Developed by the Roy Rosenzwieg Center for History and New Media (RRCHNM) in collaboration with the World History Association, World History Commons combines new content with resources from digital world history projects developed by RRCHNM from 2003 to 2018, along with materials from the Global History Reader from Warwick University and Monash University.
World History Commons is made possible with funding from the National Endowment for the Humanities and the American Council of Learned Societies. We also wish to extend a heartfelt thanks to Dr. Peter N. Stearns and Ms. Donna L. Kidd for their generous donations. Without their contributions, we would not be able to make the entirety of these resources available to educators around the world.
“For this world history teacher, this is one of my top go-to sites to find excellent materials and lesson ideas for any world history topics.” Angela Lee, World History Teacher and member of the World History Association Executive Council
“I encourage teachers to spend time with the reviews of websites. These insightful reviews show students how to explore and critique historical sites: the reviews are searchable and many of them give well-chosen links to the sites.” Patrick Manning, Professor of World History, Emeritus, at the University of Pittsburgh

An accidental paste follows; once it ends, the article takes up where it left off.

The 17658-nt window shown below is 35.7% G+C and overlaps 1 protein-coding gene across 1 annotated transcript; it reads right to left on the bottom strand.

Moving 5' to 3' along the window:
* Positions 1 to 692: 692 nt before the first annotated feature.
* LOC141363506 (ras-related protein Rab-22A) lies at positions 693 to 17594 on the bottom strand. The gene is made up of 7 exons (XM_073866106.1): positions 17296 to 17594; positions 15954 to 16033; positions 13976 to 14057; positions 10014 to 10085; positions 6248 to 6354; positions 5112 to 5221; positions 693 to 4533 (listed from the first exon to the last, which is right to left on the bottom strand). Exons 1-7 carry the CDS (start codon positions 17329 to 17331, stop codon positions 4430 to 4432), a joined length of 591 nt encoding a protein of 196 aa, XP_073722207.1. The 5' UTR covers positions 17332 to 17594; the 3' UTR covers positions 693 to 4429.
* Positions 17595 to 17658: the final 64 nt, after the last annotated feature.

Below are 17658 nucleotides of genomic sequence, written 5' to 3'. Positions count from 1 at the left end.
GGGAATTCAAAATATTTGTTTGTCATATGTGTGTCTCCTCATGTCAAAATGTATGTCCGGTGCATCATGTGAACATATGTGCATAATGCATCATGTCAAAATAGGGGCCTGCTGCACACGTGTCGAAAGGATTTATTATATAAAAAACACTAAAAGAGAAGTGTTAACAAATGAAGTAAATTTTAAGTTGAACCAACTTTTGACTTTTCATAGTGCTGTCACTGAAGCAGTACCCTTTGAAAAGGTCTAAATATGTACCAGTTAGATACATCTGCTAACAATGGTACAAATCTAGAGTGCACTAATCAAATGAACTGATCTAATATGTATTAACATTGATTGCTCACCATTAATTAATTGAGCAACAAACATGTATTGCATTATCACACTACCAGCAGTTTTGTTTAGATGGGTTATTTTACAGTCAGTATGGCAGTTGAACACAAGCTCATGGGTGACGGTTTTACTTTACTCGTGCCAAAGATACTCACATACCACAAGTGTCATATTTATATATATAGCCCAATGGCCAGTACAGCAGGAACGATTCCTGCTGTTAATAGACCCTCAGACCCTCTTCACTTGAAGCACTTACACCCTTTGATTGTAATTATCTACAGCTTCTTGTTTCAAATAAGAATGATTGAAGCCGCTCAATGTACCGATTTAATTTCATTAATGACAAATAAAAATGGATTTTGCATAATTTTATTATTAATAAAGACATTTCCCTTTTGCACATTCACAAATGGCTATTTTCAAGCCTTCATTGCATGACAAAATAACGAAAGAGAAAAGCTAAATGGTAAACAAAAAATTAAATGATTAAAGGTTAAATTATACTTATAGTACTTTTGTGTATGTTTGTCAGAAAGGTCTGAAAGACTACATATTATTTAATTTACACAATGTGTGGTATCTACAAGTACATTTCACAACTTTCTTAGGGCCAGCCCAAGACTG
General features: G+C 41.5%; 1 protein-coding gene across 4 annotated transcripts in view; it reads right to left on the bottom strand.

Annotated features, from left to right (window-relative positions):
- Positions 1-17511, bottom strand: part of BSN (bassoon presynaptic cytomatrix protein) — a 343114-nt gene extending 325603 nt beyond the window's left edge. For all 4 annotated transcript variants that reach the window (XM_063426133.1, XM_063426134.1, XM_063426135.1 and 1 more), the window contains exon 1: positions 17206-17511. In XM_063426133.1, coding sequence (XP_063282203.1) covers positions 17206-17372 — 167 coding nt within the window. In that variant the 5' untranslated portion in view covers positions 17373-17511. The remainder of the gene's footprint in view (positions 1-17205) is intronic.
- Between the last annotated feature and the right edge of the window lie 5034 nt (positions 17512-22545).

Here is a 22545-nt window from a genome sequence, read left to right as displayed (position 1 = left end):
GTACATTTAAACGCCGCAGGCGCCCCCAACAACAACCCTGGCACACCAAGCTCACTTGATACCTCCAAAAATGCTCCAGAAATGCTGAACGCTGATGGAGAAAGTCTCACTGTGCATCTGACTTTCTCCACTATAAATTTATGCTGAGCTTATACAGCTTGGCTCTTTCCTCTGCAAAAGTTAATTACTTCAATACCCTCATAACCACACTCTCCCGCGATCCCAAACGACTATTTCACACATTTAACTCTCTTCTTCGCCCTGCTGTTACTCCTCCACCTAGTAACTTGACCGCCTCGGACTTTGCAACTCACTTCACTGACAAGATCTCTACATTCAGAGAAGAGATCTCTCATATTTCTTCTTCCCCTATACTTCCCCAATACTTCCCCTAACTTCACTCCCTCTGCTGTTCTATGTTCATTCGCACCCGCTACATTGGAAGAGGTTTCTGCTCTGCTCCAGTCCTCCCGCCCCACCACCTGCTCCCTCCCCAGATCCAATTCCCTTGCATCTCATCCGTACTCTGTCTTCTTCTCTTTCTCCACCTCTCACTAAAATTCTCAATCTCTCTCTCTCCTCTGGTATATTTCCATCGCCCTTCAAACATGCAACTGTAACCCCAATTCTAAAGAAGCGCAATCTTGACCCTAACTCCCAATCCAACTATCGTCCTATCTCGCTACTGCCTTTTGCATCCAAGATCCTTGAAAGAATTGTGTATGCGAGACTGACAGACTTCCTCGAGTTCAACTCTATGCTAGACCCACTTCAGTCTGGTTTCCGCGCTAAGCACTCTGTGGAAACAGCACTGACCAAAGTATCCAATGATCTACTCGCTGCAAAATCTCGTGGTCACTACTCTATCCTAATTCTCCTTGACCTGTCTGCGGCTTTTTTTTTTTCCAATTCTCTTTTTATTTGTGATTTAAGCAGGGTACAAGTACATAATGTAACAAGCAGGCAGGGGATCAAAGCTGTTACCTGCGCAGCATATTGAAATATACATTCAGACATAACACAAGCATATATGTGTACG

"In the field of world history, sources are usually scattered over countless archives, often over various continents. Diving into archival research, thus, used to be a costly and time-consuming affair. Now, World History Commons places a rich tapestry of primary sources and accompanying material at your fingertips and makes world and global history accessible for everyone from everywhere." Roland Wenzlhuemer, Professor for Modern History at the University of Munich
"For me, talking from the South, what is great about the World History Commons resources is the potential they offer to teachers and students to better understand how different societies and people connected through time, how international and transnational relations were build, nourished and, many times, perished, how the ordinary and the extraordinary of the past provoked transformations or permanence. Alexandre Moreli, Associate Professor at the University of São Paulo, Brazil
“The wonderful thing about World History Commons is that it allows teachers and students to approach the field from any region, theme, or time period. Its shows World History in all its complexity, while guiding its users with accessible guides and resources.” Carolien Stolte, Assistant Professor of History at the Institute for History, Leiden University (Netherlands)